Bug 1286694 - X.509 certificate parsing handles leap years incorrectly in multiple ways.
X.509 certificate parsing handles leap years incorrectly in multiple ways.
Status: NEW
Product: Fedora
Classification: Fedora
Component: kernel (Show other bugs)
All Linux
unspecified Severity unspecified
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Assigned To: Kernel Maintainer List
Fedora Extras Quality Assurance
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Reported: 2015-11-30 09:07 EST by Rudolf Polzer
Modified: 2015-12-01 09:55 EST (History)
7 users (show)

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Description Rudolf Polzer 2015-11-30 09:07:26 EST
Description of problem:


Decoding a date fails in the following ways:

- Feeding February xx, 2000 in an ASN1_UNITIM will actually return a date in the year 20 (i.e. anno domini twenty, not 1920/2020).
- Feeding February xx, 2001 in an ASN1_GENTIM will actually return a date in the year 21 (i.e. anno domini twenty-one, not 1921/2021).

This comes from this division by 100:


which should rather be written as:

if ((year / 100) % 4 != 0)

(BTW: I suppose here the intention of using a division by 100 instead of modulo 400 is to use both quotient and remainder from one DIV instruction)

If nothing else, this bug allows for two different ASN.1 representations of the same date (in the years 20/21), which violates the canonicality required by ASN.1 CER and thus MIGHT be exploitable in some protocols.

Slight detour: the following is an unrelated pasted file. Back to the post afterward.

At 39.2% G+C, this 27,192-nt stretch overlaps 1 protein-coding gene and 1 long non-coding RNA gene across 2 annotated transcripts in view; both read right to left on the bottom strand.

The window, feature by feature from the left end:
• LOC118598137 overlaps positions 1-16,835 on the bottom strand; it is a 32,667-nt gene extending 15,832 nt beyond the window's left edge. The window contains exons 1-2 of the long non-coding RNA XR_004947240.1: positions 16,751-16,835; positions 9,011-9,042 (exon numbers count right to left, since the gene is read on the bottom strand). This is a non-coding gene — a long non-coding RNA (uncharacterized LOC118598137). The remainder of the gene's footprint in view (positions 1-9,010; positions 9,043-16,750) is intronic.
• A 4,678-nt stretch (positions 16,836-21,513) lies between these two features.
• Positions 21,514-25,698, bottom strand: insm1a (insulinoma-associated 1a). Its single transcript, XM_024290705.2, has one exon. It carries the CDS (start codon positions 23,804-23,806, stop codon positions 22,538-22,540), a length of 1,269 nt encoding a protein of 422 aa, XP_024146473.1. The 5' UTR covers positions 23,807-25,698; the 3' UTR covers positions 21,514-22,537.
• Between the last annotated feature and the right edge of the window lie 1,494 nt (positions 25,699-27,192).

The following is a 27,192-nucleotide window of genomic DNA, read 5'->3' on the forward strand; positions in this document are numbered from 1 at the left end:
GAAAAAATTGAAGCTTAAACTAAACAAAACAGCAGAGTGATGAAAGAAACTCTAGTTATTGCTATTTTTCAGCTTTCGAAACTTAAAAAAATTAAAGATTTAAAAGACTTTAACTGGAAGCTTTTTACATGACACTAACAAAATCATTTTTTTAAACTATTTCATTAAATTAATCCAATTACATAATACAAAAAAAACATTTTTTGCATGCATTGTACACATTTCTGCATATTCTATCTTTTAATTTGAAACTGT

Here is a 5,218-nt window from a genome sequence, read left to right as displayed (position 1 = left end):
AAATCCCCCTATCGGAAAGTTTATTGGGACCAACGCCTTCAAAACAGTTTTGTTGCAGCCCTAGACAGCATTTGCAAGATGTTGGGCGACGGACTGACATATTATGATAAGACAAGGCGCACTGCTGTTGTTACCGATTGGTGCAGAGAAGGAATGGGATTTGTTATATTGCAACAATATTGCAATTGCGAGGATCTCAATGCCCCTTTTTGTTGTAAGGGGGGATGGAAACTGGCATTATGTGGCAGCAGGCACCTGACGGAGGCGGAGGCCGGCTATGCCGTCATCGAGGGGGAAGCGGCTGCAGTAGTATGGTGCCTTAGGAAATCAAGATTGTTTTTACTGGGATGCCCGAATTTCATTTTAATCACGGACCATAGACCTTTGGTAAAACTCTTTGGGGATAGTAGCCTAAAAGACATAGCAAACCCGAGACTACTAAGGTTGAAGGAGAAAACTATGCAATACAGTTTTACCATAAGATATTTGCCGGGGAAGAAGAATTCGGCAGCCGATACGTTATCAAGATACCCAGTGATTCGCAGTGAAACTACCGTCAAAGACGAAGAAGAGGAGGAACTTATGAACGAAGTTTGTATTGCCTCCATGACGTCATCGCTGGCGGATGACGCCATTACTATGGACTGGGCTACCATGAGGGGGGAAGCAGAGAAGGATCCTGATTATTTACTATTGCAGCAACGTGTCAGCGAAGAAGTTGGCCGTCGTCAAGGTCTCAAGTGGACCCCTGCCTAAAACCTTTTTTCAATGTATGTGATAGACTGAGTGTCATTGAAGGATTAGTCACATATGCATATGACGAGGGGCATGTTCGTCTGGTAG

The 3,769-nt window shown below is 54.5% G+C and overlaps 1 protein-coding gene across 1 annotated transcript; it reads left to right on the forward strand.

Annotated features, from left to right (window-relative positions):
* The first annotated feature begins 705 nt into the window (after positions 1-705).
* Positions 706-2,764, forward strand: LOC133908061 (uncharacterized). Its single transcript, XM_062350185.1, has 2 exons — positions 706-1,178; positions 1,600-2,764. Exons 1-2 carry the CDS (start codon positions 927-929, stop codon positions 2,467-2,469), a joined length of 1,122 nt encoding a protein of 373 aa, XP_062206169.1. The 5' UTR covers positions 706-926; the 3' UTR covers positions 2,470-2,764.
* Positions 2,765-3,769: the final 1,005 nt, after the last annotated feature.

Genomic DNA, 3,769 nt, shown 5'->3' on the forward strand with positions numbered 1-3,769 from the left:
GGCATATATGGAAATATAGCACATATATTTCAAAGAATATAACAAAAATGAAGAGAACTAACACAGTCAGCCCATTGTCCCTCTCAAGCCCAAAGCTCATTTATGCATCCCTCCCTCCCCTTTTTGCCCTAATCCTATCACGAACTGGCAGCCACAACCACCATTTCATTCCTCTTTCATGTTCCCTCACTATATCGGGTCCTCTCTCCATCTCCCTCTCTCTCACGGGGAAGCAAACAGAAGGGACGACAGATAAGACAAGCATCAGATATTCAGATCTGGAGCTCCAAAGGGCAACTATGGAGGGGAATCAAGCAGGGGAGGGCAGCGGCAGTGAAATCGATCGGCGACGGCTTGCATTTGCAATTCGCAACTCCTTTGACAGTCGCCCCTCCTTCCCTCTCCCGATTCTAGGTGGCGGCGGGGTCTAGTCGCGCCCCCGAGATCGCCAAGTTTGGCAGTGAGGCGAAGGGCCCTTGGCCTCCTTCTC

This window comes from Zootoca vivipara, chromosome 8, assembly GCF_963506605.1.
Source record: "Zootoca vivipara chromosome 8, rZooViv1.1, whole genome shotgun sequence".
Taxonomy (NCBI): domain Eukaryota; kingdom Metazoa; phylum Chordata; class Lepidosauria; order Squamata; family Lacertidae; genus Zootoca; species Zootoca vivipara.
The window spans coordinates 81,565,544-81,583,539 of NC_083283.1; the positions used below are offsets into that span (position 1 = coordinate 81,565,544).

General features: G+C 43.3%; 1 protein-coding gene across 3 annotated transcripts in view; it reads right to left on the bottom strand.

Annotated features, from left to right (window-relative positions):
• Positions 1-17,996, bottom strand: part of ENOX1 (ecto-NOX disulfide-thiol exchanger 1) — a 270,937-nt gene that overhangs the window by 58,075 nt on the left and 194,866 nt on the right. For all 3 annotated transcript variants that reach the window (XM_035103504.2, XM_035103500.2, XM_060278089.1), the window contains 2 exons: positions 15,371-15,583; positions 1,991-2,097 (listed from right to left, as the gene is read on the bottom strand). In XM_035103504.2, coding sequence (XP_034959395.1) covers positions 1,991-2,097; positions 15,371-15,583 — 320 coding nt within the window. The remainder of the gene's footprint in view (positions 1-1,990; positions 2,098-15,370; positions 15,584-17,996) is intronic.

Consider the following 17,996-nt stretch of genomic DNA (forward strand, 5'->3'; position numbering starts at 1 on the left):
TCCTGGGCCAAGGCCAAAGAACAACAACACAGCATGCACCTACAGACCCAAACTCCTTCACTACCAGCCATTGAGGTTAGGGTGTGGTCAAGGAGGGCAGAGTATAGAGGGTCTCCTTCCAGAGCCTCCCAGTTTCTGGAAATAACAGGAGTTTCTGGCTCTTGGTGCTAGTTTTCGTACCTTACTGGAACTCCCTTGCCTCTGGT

How reproducible:

Did not try. Found this when reading source. I suppose the way to reproduce this is creating a SSL cert dated sometime February 2000, changing your system clock back, and trying to verify it. using the kernel X.509 parser.

Such a certificate should be accepted then, but will be rejected.
Comment 1 Rudolf Polzer 2015-11-30 09:08:14 EST
Sorry, the second error case would be Februrary xx, 2100.
Comment 2 Rudolf Polzer 2015-11-30 09:50:37 EST
There also seems to be another related issue:

Feb 29, 2017 is not rejected but handled as Mar 1, 2017. The reason is incorrect leap year logic:

mon_len starts at 29:

in 0 mod 4 years, it's set to 29:

in 0 mod 100 but not 0 mod 400 years, it's set to 28:

Probably the initialization should be changed to 28. Keeping the rest of the code as is, this will do:

not 0 mod 4: 28
0 mod 100 but not 0 mod 400: 28
otherwise: 29

which is the correct rule.
Comment 3 David Howells 2015-12-01 09:51:52 EST
(In reply to Rudolf Polzer from comment #0)
> if ((year / 100) % 4 != 0)

This is the same as:

				year /= 100;
				if (year % 4 != 0)

provided one doesn't use year again - which I am, which I think is the actual problem there.
Comment 4 Rudolf Polzer 2015-12-01 09:55:43 EST
Exactly, the reuse of year in the mktime64() is what conflicts with this change of year.

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